First drive: the 'baby' McLaren, the 570bhp, £143,000 570S Reviews 2021 | Top Gear
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First Drive

First drive: the 'baby' McLaren, the 570bhp, £143,000 570S

£ 143,250 when new
Published: 20 Oct 2015
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SPEC HIGHLIGHTS

  • BHP

    562bhp

  • 0-62

    3.2s

  • C02

    249g/km

  • Max Speed

    204Mph

Hello, it's the new baby McLaren. All ickle-tiny and cuddly and weak?

Hardly. The 570S is just as big as a 650S, and actually a fraction wider. Plus, by any standards other than Woking's own, it's drastically powerful and fast. Some numbers: 570bhp, 204mph, 0-62 in 3.2 seconds, 0-125 in 9.5. Gulp.

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But yes, starting at £143,250, the new McLaren is about £60k cheaper than the 650S. Oh, and the 570S will soon be followed by a sister car, the 540C (guess its power), chiselling the entry price down to £126,000. Collectively known as the Sports Series, the 540C and 570S are a fair bit more accessible to buy and drive than the Super Series of 650S and 675LT.

How different is it?

A lot of the parts are different, if only slightly, from other McLarens. For instance, the carbon tub has been redesigned to have lower and narrower sills. This makes the 570S a far easier car to enter and exit with dignity. Which matters if you're wearing a skirt, because there's always a crowd watching when you turn up in a McLaren. But to make up for the slimmer sills, the tub has to be thicker in that area, hence very slightly heavier. Gosh, a compromise.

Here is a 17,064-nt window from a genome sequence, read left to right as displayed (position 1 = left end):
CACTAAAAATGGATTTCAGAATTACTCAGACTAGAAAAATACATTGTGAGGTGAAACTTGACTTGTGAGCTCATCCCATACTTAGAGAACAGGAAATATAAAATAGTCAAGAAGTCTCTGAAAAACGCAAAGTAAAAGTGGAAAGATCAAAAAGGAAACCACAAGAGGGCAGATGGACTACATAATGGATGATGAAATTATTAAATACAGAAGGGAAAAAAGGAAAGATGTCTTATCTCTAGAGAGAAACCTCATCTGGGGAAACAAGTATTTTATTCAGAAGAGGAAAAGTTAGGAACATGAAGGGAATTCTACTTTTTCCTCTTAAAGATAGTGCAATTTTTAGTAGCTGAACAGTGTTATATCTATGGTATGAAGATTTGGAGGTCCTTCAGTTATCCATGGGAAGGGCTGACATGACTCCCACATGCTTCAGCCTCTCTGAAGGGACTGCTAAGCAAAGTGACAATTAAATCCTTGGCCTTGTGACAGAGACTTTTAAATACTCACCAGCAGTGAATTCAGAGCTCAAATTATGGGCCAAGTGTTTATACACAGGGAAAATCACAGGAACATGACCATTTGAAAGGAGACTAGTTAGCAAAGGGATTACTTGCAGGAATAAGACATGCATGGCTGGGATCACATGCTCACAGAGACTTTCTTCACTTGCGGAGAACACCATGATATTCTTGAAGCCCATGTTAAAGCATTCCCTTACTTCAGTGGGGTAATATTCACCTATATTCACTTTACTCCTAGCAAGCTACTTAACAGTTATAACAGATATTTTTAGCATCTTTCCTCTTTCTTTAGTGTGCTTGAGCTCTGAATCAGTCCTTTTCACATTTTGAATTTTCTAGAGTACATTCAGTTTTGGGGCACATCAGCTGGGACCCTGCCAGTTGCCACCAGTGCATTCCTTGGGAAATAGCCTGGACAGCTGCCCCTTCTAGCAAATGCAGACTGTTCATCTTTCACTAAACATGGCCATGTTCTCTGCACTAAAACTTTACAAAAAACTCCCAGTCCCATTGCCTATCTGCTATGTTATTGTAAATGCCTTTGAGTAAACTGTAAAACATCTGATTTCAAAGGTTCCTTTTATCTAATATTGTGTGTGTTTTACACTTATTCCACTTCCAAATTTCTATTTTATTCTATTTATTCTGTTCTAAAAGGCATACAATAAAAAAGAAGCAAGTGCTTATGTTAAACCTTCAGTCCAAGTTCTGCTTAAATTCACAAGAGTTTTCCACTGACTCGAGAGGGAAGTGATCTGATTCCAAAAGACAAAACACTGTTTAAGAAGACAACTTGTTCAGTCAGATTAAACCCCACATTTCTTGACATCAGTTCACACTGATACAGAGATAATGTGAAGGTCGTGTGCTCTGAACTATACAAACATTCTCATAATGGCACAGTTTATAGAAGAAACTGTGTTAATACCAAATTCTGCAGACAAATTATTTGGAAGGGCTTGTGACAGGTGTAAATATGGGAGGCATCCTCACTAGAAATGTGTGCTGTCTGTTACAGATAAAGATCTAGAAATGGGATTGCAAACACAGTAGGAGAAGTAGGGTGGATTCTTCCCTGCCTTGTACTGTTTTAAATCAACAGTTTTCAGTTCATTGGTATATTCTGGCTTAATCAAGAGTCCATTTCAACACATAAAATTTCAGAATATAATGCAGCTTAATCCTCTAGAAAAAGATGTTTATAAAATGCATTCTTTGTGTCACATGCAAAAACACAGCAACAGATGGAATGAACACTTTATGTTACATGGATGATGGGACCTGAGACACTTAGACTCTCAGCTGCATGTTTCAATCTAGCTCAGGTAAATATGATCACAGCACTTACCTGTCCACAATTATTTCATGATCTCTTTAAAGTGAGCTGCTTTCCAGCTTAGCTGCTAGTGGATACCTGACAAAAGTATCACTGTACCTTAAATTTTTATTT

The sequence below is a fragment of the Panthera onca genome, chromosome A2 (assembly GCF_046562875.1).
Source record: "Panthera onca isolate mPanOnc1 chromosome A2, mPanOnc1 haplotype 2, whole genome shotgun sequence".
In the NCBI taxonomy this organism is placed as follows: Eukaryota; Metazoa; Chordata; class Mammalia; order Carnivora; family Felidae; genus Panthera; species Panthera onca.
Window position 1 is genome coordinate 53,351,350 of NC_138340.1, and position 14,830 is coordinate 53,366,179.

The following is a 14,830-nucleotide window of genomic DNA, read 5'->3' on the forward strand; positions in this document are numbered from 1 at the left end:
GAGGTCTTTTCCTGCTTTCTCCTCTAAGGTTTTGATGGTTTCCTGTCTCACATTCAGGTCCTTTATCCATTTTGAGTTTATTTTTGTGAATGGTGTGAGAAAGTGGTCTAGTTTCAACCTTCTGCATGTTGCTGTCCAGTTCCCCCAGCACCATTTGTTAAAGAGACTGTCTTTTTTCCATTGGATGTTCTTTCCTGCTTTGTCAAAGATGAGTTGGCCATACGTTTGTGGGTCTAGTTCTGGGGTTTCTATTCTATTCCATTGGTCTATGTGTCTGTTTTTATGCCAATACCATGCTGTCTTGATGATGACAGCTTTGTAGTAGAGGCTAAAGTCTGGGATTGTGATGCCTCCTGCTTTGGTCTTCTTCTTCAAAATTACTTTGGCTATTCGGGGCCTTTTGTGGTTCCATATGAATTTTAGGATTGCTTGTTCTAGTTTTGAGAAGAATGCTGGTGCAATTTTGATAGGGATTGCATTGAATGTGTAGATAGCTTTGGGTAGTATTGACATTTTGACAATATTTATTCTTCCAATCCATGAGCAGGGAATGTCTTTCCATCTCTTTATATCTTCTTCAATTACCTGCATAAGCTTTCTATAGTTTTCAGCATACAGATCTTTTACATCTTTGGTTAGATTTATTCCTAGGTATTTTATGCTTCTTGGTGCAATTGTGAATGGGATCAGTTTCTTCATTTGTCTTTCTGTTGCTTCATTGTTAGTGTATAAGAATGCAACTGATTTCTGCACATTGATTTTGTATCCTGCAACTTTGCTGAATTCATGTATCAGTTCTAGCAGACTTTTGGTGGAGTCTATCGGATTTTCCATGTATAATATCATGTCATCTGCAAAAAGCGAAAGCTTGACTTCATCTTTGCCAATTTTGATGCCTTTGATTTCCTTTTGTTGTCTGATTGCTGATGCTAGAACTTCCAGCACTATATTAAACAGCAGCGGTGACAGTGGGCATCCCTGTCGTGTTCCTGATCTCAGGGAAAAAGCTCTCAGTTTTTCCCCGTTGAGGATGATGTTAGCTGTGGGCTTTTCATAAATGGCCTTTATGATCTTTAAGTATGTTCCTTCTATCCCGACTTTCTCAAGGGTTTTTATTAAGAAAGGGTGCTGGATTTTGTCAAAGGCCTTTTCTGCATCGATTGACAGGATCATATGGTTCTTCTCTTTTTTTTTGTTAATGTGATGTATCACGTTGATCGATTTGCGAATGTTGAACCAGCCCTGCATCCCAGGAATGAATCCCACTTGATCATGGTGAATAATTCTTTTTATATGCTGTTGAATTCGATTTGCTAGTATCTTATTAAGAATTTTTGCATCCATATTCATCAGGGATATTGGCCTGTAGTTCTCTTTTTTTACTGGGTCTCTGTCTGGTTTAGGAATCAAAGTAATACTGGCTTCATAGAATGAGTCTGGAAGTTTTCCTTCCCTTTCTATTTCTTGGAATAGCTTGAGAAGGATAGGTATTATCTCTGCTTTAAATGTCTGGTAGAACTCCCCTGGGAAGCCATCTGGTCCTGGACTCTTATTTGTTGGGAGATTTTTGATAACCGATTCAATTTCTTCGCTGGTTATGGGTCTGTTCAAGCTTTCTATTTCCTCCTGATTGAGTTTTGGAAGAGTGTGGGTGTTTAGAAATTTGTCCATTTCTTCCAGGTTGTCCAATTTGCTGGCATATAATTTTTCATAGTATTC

The suspension no longer has the expensive cross-linked anti-roll system of other McLarens, instead using normal anti-roll bars. That hurts the straight-line ride, though again only a little. The engine has smaller (cheaper) turbos, as well as new heads and crankcase and intercoolers and exhaust – overall it's about 30 per cent fresh. The cabin is distinctively different, with simpler, more open-feeling design. And the look of the body departs quite a long way from other McLarens too.

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Does it look so different? Not sure I can tell. Give me some clues.

Yeah, it still looks like a McLaren. Silly not to. But the shape is far more complex than the 650S or especially the original 12C. In many ways there's more P1 in there. It's a car of multiple layers and depths, each designed to channel or cajole or caress the air. It's very technical, yet somehow organic too.

The flying buttresses around the rear three-quarters reduce lift and clean the flow around the cabin. The outer door surfaces are known as 'tendons', behind them is a second black-coloured surface. The gap between the tendon and the door itself directs airflow into the main radiators ahead of the rear wheels. Then there are endless smaller rivulets: below the headlights, around the wheel-arches, circumnavigating the engine cover.

So it goes without a high-mounted wing at the back, and has no moving aero devices either. Yet it still has slight downforce and sufficient cooling for 570bhp and low enough drag to broach 200mph. That's a boffiny combination.

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Is it all made of carbonfibre?

Nope. The tub is carbon fibre, and McLaren says this is the cheapest car to have one. They've forgotten the Alfa 4C and BMW i8, but we're here to remind them. However the 570S's tub is a pretty sophisticated manifestation of the material. Aluminium panels make up the skin of the 570S, because that doesn't add much weight and it can be got to a smoother finish.

So what does it weigh?

McLaren quotes a dry weight of just 1,313kg with the expensive carbon options, which save 30kg. So let's say 1,415kg kerbweight in option-free spec. That's light. An Audi R8 is 1,555kg, a 911 Turbo S more again.